EDEN TOWNSHIP HEALTHCARE DISTRICT/
July 15, 5:30 p.m.
Potential parcel tax for Central Alameda County
HOSPITAL PARCEL TAX? The political heat on the Eden Township Healthcare Distirct is rising as San Leandro and Alameda County officials push hard for the elected body to pay a subsidy toward operations of San Leandro Hospital. The health care district won its hardship case following the protracted legal battle with Sutter Health, to pay the roughly $20 million in damages over the next 10 years, instead of one lump sum. But, public officials want more from the district, which claims it can’t afford more money for the hospital. On Wednesday, the healthcare district’s Board of Directors will discuss the possibility of floating a parcel tax for San Leandro Hospital and Hayward’s St. Rose Hospital, which lies within the district boundary. Such a tax has been contemplated before by the San Leandro City Council over the years, but it never went anywhere. One problem is a large chunk of patients at San Leandro Hospital come from Oakland, which is not part of the Eden Township Healthcare District. But the strategy worked in Alameda when residents approved a roughly $300 parcel tax to keep Alameda Hospital open. Incidentally, both Alameda and San Leandro Hospitals are now run by the quasi-county health care provider, Alameda Health System.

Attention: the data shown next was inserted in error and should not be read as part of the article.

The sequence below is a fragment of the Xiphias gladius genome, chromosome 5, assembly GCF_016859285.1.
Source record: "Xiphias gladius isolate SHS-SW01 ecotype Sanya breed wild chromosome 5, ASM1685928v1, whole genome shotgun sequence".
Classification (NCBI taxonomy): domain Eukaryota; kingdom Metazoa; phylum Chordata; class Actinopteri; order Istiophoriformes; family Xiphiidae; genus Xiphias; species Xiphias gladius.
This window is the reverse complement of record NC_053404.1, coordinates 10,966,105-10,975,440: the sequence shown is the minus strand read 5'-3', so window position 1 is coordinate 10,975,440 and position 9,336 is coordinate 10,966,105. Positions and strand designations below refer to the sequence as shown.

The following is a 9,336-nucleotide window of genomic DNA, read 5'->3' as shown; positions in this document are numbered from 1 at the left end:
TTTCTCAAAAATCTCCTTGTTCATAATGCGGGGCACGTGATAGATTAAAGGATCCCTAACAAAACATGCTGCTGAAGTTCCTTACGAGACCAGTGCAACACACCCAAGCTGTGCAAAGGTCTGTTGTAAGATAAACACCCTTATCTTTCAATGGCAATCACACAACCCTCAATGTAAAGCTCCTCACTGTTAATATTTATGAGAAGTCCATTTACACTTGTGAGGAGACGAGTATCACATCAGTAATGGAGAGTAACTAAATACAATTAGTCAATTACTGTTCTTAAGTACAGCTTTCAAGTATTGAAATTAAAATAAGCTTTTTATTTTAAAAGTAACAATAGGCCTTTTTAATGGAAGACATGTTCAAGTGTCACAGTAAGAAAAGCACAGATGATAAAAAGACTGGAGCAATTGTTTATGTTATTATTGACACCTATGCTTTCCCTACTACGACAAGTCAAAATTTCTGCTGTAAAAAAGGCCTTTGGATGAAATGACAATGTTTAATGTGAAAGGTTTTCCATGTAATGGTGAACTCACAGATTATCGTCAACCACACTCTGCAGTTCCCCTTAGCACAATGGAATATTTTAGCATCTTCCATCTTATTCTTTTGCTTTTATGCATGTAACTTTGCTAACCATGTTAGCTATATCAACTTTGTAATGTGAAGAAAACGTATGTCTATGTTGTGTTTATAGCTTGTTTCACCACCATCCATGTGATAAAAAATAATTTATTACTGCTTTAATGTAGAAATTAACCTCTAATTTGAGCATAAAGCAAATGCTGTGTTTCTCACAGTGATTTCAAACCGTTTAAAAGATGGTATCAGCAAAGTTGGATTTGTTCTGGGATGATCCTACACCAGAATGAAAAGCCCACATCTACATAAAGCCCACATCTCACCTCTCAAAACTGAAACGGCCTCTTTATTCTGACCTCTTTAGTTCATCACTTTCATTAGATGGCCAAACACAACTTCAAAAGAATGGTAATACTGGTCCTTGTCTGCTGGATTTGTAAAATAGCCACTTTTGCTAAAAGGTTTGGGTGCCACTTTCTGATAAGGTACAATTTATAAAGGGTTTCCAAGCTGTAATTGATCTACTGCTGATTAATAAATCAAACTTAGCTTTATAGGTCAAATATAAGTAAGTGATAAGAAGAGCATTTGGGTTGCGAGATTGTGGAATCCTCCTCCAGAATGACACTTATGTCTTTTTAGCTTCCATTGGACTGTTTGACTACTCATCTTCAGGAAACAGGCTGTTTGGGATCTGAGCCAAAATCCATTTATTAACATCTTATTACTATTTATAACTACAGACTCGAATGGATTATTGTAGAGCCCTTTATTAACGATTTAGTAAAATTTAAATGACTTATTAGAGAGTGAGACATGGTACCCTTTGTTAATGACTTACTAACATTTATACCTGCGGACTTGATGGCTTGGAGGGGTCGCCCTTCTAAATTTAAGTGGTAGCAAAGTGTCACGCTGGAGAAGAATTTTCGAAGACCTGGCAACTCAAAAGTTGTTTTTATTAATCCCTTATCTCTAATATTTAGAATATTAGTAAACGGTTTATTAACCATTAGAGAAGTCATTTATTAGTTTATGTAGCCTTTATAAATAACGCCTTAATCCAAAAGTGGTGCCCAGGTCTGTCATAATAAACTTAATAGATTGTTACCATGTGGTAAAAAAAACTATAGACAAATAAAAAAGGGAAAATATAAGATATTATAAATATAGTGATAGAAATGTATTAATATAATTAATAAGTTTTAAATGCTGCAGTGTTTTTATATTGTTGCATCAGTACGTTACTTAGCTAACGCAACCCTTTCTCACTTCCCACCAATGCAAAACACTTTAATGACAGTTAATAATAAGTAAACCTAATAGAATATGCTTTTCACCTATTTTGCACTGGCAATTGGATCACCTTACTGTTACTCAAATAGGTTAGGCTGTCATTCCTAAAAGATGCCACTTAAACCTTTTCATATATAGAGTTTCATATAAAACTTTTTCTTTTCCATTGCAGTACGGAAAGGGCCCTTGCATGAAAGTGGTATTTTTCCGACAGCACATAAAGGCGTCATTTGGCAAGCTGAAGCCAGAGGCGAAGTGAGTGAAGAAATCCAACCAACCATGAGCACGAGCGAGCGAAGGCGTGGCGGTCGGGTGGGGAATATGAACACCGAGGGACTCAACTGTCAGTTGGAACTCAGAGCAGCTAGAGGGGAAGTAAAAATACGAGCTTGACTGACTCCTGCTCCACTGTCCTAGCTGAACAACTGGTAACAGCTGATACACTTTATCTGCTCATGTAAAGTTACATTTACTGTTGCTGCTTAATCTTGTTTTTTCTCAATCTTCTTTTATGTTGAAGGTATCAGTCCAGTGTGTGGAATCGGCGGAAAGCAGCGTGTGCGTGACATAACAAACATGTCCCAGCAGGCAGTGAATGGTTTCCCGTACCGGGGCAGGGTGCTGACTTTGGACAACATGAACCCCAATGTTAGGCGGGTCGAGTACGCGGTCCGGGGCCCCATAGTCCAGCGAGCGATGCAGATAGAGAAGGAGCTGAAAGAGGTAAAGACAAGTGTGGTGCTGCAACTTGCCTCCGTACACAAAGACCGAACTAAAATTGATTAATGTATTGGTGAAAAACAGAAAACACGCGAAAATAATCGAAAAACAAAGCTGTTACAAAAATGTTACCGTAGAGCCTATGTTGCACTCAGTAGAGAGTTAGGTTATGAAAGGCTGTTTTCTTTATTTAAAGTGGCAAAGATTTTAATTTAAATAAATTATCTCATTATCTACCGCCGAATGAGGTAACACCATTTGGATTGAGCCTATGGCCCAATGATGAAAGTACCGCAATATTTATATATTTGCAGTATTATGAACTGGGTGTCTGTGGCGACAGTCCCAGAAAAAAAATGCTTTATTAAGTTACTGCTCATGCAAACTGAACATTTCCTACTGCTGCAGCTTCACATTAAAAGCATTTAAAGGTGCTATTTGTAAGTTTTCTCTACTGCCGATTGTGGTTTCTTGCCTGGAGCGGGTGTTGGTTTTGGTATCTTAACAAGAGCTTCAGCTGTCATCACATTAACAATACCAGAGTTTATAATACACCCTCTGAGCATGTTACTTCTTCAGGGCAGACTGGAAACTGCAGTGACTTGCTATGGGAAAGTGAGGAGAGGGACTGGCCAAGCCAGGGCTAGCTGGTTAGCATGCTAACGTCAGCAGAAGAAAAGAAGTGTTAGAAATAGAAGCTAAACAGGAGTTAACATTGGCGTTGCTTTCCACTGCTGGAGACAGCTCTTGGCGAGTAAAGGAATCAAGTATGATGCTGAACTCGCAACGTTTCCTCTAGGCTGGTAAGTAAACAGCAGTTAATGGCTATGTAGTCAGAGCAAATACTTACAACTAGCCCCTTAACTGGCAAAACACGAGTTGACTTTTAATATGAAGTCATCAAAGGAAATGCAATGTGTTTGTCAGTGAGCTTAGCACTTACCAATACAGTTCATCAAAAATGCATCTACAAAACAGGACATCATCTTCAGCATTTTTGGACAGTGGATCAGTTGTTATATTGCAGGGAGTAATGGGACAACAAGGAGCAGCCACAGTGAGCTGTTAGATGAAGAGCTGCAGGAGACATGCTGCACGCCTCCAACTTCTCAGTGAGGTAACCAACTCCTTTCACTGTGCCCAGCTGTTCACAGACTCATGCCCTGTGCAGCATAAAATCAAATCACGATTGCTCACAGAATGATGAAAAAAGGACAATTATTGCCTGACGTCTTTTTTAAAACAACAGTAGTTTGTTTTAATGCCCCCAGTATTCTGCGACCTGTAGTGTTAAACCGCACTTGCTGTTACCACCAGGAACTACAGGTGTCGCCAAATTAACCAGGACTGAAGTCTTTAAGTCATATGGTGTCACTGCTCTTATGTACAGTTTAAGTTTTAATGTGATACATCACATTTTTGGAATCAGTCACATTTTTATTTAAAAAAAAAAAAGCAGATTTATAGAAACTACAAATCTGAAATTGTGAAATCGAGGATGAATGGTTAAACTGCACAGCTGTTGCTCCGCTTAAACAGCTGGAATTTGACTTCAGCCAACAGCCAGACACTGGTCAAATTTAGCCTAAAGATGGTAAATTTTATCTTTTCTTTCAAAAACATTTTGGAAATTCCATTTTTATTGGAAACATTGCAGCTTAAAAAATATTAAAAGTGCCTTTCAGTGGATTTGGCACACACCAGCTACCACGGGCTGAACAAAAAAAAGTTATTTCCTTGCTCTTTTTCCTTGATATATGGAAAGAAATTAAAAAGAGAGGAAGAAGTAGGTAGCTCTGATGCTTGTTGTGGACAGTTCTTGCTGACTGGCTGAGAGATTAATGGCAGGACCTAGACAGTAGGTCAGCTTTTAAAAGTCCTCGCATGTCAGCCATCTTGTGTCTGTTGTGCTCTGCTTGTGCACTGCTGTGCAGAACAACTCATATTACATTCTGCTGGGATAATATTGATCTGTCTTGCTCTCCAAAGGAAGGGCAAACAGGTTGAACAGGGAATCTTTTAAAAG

100 BLACK MEN REQUESTS Oakland is definitely an East Bay city council that is noticeably winding down its agenda of notable items as it barrels toward the August recess. Tuesday’s normally overflowing and effervescent list of legislation at the committee level is almost absent. Two committees—Life Enrichment and Finance—barely have enough perfunctory items scheduled to avert cancellation. In the evening the Public Safety Committee will discuss seven police reform-related reports spurred on last April by the 100 Black Men of the Bay Area. The suggestions and inquiries by the groups involved, among several issues, requiring new police officers and those with five years on the force to submit to psychological testing–Oakland Police said doing so is against the law and violates city employee’s right to privacy—and questions about the department’s “Blue Wall Code of Silence” and training for the use of lethal force.
PUBLIC SAFETY SPENDING When Oakland voters passed Measure Z last fall, a renewal of an existing parcel tax for public safety, it also entails a three-year spending plan. The proposal will be submitted to the Public Safety Committee covering the Oakland Police Department, Oakland Fire Department, City Administrator’s office and controller. OPD says it will spend much of the $13 million in Measure Z funding this year to support Ceasefire, including 28 officers for Crime Reduction Teams and 24 Community Resource Officers. Fire’s $6 million in Measure Z funding over the next three years will go mostly toward funding 12 firefighters, including 2 captains and 2 lieutenants. The administrator’s office is allotted 3 percent of the estimated $24.6 million in annual Measure Z funds, or roughly $740,000. Most of the allocation, $478,000, is slotted for annual evaluation of services.